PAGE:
“Oh, do you think so?” she replied. “Well, touch them
yourself, if you like, and see if you can change their
forms.”

“No,” said the Skeezer, “I don’t understand magic and
if I did I would not try to imitate your skill. You are
a wonderful Yookoohoo, while I am only a common
Skeezer.”

This confession seemed to please Reera, who liked to
have her witchcraft appreciated.

“Will you go away now?” she asked. “I prefer to be
alone.”

“I prefer to stay here,” said Ervic.

“In another person’s home, where you are not wanted?”

“Yes.”

“Is not your curiosity yet satisfied?” demanded
Reera, with a smile.

“I don’t know. Is there anything else you can do?”

“Many things. But why should I exhibit my powers to a
stranger?”

“I can think of no reason at all,” he replied.

She looked at him curiously.

“You want no power for yourself, you say, and you’re
too stupid to be able to steal my secrets. This isn’t a
pretty cottage, while outside are sunshine, broad
prairies and beautiful wildflowers. Yet you insist on
sitting on that bench and annoying me with your
unwelcome presence. What have you in that kettle?”

“Three fishes,” he answered readily.

“Where did you get them?”

“I caught them in the Lake of the Skeezers.”

“What do you intend to do with the fishes?”

“I shall carry them to the home of a friend of mine
who has three children. The children will love to have
the fishes for pets.”

She came over to the bench and looked into the
kettle, where the three fishes were swimming quietly in
the water.

“They’re pretty,” said Reera. “Let me transform them
into something else.”

“No,” objected the Skeezer.

“I love to transform things; it’s so interesting. And
I’ve never transformed any fishes in all my life.”

“Let them alone,” said Ervic.

“What shapes would you prefer them to have? I can
make them turtles, or cute little sea-horses; or I
could make them piglets, or rabbits, or guinea-pigs;
or, if you like I can make chickens of them, or eagles,
or bluejays.”

“Let them alone!” repeated Ervic.

“You’re not a very pleasant visitor,” laughed Red
Reera. “People accuse me of being cross and crabbed
and unsociable, and they are quite right. If you had
come here pleading and begging for favors, and half
afraid of my Yookoohoo magic, I’d have abused you until
you ran away; but you’re quite different from that.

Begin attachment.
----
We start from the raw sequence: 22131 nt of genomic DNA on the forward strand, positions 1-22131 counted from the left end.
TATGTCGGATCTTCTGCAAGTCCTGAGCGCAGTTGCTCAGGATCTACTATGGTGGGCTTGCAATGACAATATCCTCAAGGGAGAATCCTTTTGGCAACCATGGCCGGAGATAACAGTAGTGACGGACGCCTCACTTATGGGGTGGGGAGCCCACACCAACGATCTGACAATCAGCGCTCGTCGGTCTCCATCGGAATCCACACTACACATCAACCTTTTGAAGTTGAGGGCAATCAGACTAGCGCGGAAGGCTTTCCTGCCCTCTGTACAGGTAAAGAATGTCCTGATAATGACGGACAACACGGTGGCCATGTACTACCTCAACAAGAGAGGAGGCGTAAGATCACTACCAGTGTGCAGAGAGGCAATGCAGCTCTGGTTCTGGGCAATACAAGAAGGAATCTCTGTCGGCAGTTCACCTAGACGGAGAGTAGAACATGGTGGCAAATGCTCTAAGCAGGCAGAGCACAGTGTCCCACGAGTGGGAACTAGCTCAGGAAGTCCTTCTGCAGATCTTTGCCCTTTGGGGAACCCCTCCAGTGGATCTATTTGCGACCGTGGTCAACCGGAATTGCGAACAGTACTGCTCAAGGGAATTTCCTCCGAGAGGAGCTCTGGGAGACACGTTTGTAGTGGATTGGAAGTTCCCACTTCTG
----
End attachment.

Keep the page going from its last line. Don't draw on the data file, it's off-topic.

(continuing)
You’re the unsociable and crabbed and disagreeable one,
and so I like you, and bear with your grumpiness. It’s
time for my midday meal; are you hungry?”

“No,” said Ervic, although he really desired food.

“Well, I am,” Reera declared and clapped her hands
together. Instantly a table appeared, spread with linen
and bearing dishes of various foods, some smoking hot.
There were two plates laid, one at each end of the
table, and as soon as Reera seated herself all her
creatures gathered around her, as if they were
accustomed to be fed when she ate. The wolf squatted at
her right hand and the kittens and chipmunks gathered
at her left.

“Come, Stranger, sit down and eat,” she called
cheerfully, “and while we’re eating let us decide into
what forms we shall change your fishes.”

“They’re all right as they are,” asserted Ervic,
drawing up his bench to the table. “The fishes are
beauties — one gold, one silver and one bronze.
Nothing that has life is more lovely than a beautiful
fish.”

“What! Am I not more lovely?” Reera asked, smiling at
his serious face.

“I don’t object to you — for a Yookoohoo, you know,”
he said, helping himself to the food and eating with
good appetite.

“And don’t you consider a beautiful girl more lovely
than a fish, however pretty the fish may be?”

“Well,” replied Ervic, after a period of thought,
“that might be. If you transformed my three fish into
three girls — girls who would be Adepts at Magic, you
know they might please me as well as the fish do. You
won’t do that of course, because you can’t, with all
your skill. And, should you be able to do so, I fear my
troubles would be more than I could bear. They would
not consent to be my slaves — especially if they were
Adepts at Magic — and so they would command me to obey
them. No, Mistress Reeraq let us not transform the
fishes at all.”

The Skeezer had put his case with remarkable
cleverness. He realized that if he appeared anxious for
such a transformation the Yookoohoo would not perform
it, yet he had skillfully suggested that they be made
Adepts at Magic.